Dorset Hospitals Warning Over Norovirus

Dorset hospitals are asking people not to visit patients if they have suffered any diarrhoea or vomiting symptoms in the last 72 hours following an increase in sickness bugs in the local community.

The NHS says stomach bugs that cause diarrhoea or vomiting such as Norovirus are highly contagious, and can spread rapidly through schools, colleges and hospitals.

Because patients in hospital are vulnerable to infection, it is therefore essential that visitors play their part in stopping the spread of bugs by staying away if they have been ill.

Denise Richards, Matron for Infection Prevention & Control at Poole Hospital said:

“We fully understand how hard it is to keep away when a close friend or relative is ill in hospital. However, if you do visit and bring in a sickness bug with you, you risk passing it on to them as well as others around them.

"Even if you feel well, you could still be contagious, so it’s vital that you help us to look after your loved ones by holding off your visit until you have been symptom-free for 72 hours.”

Trish Turton, Infection Control Nurse at the Royal Bournemouth and Christchurch Hospitals, said:

“If you are unwell or have any symptoms of diarrhoea or nausea and vomiting we urge you to stay away from visiting the hospital until you have completely recovered.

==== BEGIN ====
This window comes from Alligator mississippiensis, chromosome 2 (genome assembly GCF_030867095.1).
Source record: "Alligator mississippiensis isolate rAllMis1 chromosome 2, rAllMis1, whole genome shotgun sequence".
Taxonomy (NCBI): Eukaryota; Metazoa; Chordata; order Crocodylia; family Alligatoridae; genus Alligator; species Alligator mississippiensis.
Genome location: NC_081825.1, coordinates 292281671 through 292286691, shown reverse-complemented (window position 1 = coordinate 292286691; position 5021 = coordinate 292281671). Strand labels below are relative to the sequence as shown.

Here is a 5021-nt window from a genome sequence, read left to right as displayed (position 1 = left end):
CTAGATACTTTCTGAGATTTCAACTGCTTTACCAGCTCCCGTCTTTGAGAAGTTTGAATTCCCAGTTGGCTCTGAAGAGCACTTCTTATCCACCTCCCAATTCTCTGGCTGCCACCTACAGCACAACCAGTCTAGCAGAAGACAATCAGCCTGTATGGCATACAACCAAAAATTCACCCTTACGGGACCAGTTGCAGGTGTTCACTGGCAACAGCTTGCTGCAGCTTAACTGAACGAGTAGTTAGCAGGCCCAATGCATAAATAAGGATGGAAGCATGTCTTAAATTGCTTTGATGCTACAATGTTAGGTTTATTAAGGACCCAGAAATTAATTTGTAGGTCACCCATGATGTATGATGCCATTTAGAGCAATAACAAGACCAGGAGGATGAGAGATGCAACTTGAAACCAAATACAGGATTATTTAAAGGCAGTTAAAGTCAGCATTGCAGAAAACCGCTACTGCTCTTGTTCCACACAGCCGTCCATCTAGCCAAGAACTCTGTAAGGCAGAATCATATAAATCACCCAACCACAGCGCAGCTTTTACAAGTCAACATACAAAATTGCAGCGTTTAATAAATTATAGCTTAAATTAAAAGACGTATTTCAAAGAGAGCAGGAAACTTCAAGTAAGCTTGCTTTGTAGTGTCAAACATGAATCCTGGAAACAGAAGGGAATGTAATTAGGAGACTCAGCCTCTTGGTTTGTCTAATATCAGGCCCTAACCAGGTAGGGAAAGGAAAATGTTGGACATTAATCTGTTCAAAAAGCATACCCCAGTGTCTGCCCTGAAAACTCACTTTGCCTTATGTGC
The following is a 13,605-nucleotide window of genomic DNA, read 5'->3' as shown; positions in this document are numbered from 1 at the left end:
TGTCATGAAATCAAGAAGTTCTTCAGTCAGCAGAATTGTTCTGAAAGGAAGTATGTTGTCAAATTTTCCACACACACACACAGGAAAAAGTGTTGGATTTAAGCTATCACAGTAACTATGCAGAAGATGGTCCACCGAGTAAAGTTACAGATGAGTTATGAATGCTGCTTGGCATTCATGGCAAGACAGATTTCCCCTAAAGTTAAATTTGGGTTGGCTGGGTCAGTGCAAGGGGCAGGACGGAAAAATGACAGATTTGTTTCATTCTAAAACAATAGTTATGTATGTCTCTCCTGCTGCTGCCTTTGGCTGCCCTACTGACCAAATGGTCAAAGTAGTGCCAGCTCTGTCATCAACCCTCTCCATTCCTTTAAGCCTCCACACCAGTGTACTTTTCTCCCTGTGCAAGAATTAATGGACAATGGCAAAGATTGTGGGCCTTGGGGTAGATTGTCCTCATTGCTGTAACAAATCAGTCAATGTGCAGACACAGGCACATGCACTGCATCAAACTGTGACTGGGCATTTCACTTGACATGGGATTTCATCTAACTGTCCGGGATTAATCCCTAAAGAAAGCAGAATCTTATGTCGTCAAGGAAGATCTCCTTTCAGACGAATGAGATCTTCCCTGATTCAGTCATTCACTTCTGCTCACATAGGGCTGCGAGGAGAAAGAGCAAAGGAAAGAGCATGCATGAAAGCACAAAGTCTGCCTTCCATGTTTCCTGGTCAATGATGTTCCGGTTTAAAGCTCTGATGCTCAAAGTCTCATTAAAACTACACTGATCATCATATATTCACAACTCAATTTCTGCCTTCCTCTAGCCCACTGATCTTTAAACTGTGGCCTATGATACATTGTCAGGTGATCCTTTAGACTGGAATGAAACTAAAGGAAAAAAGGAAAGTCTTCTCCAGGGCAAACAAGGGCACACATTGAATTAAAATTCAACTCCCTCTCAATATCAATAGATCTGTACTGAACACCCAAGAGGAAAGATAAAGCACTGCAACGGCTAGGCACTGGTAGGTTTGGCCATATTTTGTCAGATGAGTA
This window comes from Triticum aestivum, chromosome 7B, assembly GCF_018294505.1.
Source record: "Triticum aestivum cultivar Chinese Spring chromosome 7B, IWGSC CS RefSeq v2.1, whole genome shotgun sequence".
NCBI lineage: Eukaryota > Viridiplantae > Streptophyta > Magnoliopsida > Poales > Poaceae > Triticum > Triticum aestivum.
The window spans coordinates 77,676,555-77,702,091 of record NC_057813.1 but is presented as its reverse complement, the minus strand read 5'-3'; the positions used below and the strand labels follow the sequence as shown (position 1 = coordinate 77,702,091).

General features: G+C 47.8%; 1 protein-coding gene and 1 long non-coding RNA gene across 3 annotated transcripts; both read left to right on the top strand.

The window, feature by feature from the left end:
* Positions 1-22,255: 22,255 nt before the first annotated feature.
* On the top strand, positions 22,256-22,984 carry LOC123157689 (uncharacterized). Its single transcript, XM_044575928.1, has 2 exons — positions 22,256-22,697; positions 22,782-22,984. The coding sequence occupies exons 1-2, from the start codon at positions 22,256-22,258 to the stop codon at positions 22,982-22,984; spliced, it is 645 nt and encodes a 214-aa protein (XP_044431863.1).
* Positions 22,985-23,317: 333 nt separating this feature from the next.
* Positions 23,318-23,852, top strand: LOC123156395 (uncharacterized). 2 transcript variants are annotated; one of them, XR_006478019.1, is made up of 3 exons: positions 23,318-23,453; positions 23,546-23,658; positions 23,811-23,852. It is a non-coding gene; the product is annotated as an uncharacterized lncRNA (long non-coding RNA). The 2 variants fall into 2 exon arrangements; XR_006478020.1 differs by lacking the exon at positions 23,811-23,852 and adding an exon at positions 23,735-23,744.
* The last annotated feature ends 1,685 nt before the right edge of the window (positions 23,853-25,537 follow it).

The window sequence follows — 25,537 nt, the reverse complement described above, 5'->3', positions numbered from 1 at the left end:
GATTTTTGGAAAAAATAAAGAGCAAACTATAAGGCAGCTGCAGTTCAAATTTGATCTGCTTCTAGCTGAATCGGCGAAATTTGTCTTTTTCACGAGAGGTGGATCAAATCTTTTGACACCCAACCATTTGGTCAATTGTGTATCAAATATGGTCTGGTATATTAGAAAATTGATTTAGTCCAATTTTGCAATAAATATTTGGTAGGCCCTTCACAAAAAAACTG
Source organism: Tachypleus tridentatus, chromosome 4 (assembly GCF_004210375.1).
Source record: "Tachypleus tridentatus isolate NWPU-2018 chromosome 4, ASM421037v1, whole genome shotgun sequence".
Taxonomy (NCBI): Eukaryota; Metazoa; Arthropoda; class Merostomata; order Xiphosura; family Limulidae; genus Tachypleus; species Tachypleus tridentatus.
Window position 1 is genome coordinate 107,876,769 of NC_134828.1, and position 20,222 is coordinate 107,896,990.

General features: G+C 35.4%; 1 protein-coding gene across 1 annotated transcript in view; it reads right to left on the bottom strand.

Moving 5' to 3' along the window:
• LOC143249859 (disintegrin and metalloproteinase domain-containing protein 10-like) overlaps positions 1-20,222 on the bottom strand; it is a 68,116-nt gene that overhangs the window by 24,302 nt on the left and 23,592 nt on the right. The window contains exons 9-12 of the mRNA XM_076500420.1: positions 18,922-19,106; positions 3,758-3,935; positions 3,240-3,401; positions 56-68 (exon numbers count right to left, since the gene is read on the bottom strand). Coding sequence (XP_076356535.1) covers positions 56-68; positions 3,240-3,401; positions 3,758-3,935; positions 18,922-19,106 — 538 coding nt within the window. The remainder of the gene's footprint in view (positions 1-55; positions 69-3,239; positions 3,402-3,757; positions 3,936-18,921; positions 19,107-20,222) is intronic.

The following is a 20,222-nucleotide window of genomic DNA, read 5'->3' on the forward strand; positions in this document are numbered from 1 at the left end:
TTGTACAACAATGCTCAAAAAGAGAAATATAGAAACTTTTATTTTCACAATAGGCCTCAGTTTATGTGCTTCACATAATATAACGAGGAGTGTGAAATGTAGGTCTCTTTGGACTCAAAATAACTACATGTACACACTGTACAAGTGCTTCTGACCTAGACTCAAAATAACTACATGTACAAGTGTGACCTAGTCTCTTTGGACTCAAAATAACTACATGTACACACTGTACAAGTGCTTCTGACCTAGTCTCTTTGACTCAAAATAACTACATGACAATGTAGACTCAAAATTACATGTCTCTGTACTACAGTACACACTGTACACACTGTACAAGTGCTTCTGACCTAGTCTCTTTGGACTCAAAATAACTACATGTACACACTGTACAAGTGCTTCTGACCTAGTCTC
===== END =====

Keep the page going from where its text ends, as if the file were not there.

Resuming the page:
“We want to drive the spread of infectious diseases down to as close to zero as possible in our Trust.

Excellent hand hygiene by staff, patients and visitors is particularly important in controlling the spread of infection. Washing your hands regularly, and especially after using the toilet and before preparing food, is the best way for all of us to help prevent the spread of infection, in hospital and in the community.”

5 Things You Didn’t Know About Norovirus: The Winter Sickness Bug

1.      Norovirus is the most common cause of infectious diarrhoea and vomiting in England.

2.      The virus is highly contagious and spreads rapidly anywhere that people are gathered, including schools, offices, hotels and hospitals.

3.      Norovirus is not a so-called ‘superbug’ like MRSA (which is a bloodborne infection) or Clostridium Difficile (which is mostly linked to antibiotic use).

4.      The virus is usually mild, and people generally recover within 2-3 days. However, it can have a much more
serious affect on vulnerable hospital patients.

5.      If you have had Norovirus, you will remain contagious for up to 72 hours after your last episode of diarrhoea or vomiting, and in some cases even longer. That is why it is vital that you do not visit people in hospital if you have been ill in the last three days. Remember, too, to always wash your hands well with soap and water after using the toilet.

The elderly and very young can sometimes get more severe infection or become dehydrated. If that should be the case,
they or their family, friends or carers should telephone their GP service or NHS Direct for advice on 0845 46 47 or